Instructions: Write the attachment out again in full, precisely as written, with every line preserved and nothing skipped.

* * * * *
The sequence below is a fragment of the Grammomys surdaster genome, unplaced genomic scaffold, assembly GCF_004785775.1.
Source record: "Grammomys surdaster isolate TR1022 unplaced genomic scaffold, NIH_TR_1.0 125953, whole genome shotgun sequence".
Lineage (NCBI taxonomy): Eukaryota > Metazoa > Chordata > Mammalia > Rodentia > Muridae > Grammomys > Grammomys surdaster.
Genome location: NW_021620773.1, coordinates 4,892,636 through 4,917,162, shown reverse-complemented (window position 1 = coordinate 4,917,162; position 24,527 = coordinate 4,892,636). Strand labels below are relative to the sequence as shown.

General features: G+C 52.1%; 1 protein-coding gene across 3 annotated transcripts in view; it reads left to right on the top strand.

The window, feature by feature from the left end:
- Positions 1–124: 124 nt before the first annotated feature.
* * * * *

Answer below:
The sequence below is a fragment of the Grammomys surdaster genome, unplaced genomic scaffold, assembly GCF_004785775.1.
Source record: "Grammomys surdaster isolate TR1022 unplaced genomic scaffold, NIH_TR_1.0 125953, whole genome shotgun sequence".
Lineage (NCBI taxonomy): Eukaryota > Metazoa > Chordata > Mammalia > Rodentia > Muridae > Grammomys > Grammomys surdaster.
Genome location: NW_021620773.1, coordinates 4,892,636 through 4,917,162, shown reverse-complemented (window position 1 = coordinate 4,917,162; position 24,527 = coordinate 4,892,636). Strand labels below are relative to the sequence as shown.

General features: G+C 52.1%; 1 protein-coding gene across 3 annotated transcripts in view; it reads left to right on the top strand.

The window, feature by feature from the left end:
- Positions 1–124: 124 nt before the first annotated feature.